Arts / Environment / Pitches / Small businesses / Startups

These 8 creative startups are finalists in MICA Up/Start Venture Competition 2020

The ventures include products that make sustainability and raising awareness a part of their models. Finalists will pitch for $100,000 on April 14.

Inside MICA Up/Start's "pop-up and pitch" event on Feb. 7, 2020. (Courtesy photo)

MICA’s Brown Center was filled with entrepreneurial energy on a recent Friday, as 37 ventures founded by students and alumni demoed to kick off the Bolton Hill arts college’s 2020 Up/Start Venture Competition.

At the “pop-up and pitch” event, judges selected eight finalists who will move on to the final pitch night on April 14. They’ll now be paired up with a mentor from the Baltimore entrepreneurship community to help refine business plans.

This is the fifth year of the Up/Start competition, which is open to alumni and students from the classes of 2019 and 2020. Part of a wider entrepreneurship initiative designed to supply art school grads with business skills, it comes after MICA launched the Ratcliffe Center for Creative Entrepreneurship in the fall, which followed a $5 million gift from the Philip E. and Carole R. Ratcliffe Foundation.

At the April event, $100,000 in funding will be awarded to winners who are selected by a second panel of judges, and another $5,000 will be awarded through a people’s choice award. MICA is also providing support for prototyping, website development and peer mentoring from past winners.

Check out the eight finalists (with description info from MICA):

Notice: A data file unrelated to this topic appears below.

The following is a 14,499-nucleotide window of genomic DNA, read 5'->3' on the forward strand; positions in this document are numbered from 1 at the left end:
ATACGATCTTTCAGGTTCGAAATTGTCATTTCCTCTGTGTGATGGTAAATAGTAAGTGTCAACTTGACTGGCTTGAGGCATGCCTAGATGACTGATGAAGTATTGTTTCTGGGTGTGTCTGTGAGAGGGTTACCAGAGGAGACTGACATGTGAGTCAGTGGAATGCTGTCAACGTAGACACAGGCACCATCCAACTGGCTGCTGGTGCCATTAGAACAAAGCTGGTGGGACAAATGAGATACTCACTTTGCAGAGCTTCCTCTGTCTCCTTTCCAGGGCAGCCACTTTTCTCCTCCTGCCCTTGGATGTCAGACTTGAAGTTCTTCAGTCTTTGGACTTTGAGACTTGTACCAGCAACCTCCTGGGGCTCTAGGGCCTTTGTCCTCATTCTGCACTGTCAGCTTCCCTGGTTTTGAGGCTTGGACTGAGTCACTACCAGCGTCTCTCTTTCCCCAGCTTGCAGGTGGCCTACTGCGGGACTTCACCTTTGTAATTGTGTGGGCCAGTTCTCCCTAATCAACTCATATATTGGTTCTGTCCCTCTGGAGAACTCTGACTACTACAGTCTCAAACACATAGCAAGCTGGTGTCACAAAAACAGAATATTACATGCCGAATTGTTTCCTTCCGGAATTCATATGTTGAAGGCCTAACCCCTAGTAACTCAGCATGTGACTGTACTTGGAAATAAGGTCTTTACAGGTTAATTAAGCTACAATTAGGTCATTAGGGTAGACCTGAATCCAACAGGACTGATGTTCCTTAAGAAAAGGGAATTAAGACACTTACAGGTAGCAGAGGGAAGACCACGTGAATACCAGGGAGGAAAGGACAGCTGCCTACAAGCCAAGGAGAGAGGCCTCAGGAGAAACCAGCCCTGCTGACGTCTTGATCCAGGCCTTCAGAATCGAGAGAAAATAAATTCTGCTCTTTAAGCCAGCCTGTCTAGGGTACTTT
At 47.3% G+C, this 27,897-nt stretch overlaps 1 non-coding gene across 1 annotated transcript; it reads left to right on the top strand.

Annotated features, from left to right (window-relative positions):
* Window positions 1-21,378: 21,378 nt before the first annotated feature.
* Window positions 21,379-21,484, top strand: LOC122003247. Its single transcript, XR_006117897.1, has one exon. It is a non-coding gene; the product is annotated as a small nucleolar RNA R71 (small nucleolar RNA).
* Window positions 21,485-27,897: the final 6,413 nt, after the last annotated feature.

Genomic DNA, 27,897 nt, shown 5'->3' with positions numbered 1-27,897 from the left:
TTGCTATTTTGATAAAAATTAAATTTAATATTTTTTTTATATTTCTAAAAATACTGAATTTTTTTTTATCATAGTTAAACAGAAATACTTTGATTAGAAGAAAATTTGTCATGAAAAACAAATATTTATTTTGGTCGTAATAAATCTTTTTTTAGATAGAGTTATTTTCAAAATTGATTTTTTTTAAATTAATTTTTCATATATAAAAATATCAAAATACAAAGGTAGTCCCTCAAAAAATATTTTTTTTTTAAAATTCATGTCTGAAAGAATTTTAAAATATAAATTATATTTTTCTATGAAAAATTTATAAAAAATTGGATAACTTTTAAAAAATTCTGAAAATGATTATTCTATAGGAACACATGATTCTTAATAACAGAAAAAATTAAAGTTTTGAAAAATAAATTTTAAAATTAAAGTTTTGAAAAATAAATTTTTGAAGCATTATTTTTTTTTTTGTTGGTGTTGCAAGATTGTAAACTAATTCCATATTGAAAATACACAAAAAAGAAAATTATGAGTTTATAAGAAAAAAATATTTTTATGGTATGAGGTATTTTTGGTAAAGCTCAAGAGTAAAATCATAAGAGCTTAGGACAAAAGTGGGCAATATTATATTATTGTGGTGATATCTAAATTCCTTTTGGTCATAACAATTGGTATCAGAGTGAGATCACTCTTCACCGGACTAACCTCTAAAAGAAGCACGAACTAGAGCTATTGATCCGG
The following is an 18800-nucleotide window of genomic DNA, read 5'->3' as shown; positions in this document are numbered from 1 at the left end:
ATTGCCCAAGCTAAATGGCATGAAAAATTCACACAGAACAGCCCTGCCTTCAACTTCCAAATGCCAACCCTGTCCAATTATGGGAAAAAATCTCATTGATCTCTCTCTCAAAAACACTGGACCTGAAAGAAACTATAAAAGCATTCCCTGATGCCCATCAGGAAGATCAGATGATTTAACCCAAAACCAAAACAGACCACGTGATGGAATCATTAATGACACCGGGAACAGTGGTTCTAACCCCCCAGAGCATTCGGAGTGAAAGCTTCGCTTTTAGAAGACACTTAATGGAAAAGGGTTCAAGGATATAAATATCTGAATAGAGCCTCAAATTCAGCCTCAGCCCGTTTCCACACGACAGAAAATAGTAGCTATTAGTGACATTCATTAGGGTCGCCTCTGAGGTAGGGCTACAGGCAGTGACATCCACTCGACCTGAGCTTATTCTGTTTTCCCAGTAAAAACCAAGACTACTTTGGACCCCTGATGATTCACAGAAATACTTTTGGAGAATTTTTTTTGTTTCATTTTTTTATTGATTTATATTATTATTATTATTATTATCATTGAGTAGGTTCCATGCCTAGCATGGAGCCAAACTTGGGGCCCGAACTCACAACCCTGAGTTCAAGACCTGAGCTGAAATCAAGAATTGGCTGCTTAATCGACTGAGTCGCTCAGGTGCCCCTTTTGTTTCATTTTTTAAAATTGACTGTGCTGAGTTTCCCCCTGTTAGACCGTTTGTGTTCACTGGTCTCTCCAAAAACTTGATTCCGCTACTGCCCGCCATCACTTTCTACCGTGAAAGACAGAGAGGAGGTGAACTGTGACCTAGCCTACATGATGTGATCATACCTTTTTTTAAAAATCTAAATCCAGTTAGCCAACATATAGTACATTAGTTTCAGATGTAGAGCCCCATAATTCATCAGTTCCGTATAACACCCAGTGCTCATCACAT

• Hadassah Dowuona is a Ghanaian-American textile and graphic designer seeking to “promote cultural awareness, unite Africans and the African Diaspora and to celebrate black heritage through fashion.”
  • M Strickland Design, founded by M Strickland, is a human-centered design studio that works with social services organizations.
  • Makers for Humankind, founded by Mikea Hugely, created the HM1’s, “all-in-one” shoes that function as both a sneaker and sandal, with parts that can switched out depending on what the occasion calls for.
  • The Maryland Institute Black Archive, founded by Deyane Moses, is sharing the stories of MICA’s first black artists, and the accomplishments of those who attempted to study from 1896 to 1954, but could not because the school did not admit black students until the 1950s. The Baltimore Sun wrote about the project last year.
  • Photo Story Workshop, founded by Heidi Good Boncana, is an education platform for youth that uses a “photo voice” method, designed to encourage discussion of social issues and promotion of social change.
  • Pura, founded by Claire Chuff, is an ecommerce company that is making and marketing sustainable skincare products, developing a makeup brush set.
  • Small Island Clothing, founded by Sara Stanton, is a company that makes genderless ties designed for transgender and gender nonconforming folks.
  • Stitch and Destroy, founded by Haven DeAnglis, produces punk clothing using recycled materials. The company received $500 via a people’s choice award at the pop-up and pitch event.
Companies: Maryland Institute College of Art

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